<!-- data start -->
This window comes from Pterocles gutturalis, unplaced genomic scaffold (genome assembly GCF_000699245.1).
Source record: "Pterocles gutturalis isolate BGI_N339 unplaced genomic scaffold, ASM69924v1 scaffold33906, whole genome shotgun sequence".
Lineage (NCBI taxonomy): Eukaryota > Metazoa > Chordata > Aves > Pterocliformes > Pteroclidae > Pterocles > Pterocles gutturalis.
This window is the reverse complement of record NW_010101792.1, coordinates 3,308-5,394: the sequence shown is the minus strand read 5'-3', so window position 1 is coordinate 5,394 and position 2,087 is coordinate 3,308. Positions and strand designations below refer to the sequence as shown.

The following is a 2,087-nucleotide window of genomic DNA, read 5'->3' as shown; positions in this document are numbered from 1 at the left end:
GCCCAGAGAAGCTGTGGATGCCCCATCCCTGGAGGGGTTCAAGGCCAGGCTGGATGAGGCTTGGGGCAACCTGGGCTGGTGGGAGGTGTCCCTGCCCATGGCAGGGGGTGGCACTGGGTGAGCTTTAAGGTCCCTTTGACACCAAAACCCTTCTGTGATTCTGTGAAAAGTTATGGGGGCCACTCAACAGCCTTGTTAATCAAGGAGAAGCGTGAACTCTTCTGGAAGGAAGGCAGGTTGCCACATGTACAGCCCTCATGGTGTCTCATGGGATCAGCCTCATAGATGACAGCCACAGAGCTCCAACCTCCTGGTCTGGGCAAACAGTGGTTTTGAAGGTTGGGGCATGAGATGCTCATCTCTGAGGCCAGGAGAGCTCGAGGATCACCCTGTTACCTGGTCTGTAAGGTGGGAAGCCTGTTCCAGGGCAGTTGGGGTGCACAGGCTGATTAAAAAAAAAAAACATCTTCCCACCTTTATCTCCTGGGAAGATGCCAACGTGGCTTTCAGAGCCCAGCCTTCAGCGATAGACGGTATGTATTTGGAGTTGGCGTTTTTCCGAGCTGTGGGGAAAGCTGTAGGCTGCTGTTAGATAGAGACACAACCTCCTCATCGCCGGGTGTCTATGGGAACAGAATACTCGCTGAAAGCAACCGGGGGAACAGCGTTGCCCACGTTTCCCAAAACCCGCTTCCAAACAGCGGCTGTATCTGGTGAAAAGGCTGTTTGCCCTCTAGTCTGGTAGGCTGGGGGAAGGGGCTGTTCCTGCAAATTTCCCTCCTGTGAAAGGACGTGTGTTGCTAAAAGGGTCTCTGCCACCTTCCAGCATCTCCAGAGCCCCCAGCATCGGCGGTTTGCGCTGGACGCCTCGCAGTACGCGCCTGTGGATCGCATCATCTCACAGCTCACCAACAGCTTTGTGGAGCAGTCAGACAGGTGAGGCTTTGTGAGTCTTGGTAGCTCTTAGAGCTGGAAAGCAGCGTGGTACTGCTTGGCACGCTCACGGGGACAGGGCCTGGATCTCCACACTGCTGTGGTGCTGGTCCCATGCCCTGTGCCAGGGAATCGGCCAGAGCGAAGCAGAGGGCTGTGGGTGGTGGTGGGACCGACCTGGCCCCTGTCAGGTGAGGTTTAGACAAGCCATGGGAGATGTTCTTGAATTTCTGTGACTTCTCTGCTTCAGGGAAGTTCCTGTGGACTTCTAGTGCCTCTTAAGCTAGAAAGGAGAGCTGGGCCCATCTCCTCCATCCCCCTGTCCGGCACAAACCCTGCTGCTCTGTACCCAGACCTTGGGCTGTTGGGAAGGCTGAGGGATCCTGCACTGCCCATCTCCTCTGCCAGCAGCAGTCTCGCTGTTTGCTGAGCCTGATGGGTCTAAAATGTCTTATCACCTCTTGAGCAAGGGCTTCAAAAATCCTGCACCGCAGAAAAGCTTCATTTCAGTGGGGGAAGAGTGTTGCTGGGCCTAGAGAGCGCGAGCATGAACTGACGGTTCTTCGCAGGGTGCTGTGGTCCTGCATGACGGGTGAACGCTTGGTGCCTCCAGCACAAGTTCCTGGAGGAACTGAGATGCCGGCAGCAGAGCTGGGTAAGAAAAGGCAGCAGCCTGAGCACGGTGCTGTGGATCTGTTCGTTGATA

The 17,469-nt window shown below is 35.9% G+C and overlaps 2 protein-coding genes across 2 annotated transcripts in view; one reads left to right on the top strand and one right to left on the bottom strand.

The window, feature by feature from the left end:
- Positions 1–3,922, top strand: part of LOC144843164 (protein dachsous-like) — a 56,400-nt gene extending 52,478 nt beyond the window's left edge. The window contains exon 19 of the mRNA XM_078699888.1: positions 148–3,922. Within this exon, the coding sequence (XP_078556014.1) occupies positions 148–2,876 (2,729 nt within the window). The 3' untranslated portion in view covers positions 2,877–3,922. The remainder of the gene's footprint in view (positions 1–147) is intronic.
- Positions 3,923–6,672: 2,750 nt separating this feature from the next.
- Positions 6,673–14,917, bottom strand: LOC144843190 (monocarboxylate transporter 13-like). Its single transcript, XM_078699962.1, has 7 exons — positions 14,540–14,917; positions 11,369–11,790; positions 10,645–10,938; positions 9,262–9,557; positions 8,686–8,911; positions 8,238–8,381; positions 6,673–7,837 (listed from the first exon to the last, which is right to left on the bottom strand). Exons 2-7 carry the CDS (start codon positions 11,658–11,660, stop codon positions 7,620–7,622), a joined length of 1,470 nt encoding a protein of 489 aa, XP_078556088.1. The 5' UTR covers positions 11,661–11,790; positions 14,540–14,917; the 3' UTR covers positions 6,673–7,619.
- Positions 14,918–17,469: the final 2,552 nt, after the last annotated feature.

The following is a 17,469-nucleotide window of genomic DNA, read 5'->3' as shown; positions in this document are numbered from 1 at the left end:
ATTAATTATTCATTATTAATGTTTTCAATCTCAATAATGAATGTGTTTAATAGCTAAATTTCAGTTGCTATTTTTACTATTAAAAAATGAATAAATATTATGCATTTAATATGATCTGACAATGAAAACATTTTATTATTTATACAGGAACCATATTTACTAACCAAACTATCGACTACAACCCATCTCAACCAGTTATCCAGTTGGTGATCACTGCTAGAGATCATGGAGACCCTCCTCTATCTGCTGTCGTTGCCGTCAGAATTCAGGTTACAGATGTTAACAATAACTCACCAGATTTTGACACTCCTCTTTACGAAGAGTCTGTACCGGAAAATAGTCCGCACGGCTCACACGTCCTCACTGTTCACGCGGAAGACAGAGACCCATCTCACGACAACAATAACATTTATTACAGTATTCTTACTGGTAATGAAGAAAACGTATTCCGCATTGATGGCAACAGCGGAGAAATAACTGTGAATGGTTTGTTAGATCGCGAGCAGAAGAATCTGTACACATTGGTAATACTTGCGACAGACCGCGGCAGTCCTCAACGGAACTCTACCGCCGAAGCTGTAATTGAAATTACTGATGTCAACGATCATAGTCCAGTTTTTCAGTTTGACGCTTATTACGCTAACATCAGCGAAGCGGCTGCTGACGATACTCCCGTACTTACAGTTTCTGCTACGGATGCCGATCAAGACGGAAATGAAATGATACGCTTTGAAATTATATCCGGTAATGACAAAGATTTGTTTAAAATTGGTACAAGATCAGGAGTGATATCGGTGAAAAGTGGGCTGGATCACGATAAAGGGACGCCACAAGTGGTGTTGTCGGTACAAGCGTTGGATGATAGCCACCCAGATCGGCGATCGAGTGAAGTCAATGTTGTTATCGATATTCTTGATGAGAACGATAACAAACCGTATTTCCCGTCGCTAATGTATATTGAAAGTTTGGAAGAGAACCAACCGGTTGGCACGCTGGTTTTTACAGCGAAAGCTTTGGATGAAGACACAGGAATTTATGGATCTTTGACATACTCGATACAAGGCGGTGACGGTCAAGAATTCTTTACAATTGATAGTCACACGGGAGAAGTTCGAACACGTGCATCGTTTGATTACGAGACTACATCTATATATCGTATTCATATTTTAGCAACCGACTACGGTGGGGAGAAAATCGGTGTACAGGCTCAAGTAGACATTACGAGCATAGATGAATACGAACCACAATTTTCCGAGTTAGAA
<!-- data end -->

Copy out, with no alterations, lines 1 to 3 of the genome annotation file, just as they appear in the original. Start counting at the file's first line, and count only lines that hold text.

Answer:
This window comes from Pterocles gutturalis, unplaced genomic scaffold (genome assembly GCF_000699245.1).
Source record: "Pterocles gutturalis isolate BGI_N339 unplaced genomic scaffold, ASM69924v1 scaffold33906, whole genome shotgun sequence".
Lineage (NCBI taxonomy): Eukaryota > Metazoa > Chordata > Aves > Pterocliformes > Pteroclidae > Pterocles > Pterocles gutturalis.